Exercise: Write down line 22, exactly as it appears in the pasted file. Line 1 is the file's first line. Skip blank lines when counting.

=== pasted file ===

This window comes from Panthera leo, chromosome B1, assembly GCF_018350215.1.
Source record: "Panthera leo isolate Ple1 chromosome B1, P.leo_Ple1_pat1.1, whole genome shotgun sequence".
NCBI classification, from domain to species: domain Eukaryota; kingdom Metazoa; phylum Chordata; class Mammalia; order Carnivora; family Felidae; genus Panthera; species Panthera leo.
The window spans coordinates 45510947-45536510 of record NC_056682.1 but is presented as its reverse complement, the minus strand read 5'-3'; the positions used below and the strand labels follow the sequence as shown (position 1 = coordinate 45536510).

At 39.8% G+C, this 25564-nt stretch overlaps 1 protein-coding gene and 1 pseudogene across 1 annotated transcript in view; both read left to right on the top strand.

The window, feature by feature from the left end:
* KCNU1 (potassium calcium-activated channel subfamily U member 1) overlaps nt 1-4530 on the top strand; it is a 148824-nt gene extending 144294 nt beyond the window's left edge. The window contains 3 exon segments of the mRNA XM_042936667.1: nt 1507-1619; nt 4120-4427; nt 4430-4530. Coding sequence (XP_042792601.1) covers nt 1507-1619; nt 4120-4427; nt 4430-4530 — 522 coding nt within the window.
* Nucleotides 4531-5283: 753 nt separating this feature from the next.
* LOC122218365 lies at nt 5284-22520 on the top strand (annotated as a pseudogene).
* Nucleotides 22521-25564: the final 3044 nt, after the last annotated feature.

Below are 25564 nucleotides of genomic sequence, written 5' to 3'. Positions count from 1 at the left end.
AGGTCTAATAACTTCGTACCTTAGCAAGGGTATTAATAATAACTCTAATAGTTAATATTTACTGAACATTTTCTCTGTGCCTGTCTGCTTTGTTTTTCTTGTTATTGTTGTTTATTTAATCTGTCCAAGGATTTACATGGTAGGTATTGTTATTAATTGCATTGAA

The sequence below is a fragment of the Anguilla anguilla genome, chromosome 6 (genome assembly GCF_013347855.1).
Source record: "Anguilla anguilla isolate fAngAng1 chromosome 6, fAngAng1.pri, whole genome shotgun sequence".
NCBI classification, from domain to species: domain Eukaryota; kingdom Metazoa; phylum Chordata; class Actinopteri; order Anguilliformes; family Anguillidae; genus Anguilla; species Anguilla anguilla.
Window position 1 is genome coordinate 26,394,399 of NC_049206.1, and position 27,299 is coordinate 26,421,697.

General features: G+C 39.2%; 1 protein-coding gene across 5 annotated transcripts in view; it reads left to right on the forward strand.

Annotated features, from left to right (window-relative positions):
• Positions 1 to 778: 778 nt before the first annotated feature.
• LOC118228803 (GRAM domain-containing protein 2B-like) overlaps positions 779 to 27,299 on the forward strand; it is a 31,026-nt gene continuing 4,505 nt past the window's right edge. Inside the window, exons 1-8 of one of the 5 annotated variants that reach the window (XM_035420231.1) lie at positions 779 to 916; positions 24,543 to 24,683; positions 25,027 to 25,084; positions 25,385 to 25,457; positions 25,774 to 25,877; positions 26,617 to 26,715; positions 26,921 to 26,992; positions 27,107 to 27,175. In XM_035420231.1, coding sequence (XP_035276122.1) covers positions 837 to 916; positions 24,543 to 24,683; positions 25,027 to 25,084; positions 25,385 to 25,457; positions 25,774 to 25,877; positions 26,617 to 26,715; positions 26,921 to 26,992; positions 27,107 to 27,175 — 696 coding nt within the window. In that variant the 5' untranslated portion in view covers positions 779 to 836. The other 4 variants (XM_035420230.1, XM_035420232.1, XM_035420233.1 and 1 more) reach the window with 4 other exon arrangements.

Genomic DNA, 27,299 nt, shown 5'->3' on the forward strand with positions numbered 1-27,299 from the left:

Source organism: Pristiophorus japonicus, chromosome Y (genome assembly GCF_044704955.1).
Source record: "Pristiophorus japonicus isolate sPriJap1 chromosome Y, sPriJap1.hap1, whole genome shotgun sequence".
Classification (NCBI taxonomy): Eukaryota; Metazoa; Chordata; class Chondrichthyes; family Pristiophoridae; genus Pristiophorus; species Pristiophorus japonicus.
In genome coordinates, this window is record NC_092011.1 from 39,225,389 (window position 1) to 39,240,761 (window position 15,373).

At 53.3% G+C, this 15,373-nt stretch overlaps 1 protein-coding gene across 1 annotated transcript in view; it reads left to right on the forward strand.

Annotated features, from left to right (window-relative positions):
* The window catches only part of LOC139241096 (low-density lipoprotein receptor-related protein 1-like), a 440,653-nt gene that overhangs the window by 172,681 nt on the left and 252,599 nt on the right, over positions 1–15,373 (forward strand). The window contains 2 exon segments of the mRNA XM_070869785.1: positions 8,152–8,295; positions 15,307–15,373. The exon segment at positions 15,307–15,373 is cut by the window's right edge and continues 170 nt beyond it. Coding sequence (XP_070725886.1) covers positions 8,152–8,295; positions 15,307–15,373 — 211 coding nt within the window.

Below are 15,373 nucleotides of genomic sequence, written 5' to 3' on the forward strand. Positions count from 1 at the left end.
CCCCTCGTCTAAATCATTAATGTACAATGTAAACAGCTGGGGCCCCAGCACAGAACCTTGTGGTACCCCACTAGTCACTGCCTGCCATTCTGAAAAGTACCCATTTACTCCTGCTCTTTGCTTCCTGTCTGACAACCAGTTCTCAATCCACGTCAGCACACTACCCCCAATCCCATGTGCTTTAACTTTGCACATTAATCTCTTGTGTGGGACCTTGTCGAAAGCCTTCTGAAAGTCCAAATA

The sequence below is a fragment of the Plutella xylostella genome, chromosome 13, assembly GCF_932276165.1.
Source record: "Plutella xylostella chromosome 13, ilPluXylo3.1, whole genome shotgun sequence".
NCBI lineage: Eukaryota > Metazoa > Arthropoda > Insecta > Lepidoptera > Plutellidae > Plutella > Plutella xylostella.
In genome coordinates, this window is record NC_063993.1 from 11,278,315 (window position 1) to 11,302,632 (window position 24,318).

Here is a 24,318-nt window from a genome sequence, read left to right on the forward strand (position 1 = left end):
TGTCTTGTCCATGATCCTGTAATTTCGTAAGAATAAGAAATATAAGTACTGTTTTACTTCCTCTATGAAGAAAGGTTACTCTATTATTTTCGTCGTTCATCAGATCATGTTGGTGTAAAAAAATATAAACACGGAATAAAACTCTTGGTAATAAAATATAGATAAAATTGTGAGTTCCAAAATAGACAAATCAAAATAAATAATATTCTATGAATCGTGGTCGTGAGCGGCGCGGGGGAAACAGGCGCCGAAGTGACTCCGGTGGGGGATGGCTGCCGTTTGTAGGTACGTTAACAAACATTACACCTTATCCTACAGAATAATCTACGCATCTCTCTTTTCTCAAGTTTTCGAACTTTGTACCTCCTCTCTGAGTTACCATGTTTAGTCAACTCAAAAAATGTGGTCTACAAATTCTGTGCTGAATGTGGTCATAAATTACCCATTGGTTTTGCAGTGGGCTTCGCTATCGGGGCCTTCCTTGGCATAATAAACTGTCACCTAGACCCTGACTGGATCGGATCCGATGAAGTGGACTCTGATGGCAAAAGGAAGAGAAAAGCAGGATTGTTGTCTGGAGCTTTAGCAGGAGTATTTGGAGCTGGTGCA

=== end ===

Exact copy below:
Source organism: Pristiophorus japonicus, chromosome Y (genome assembly GCF_044704955.1).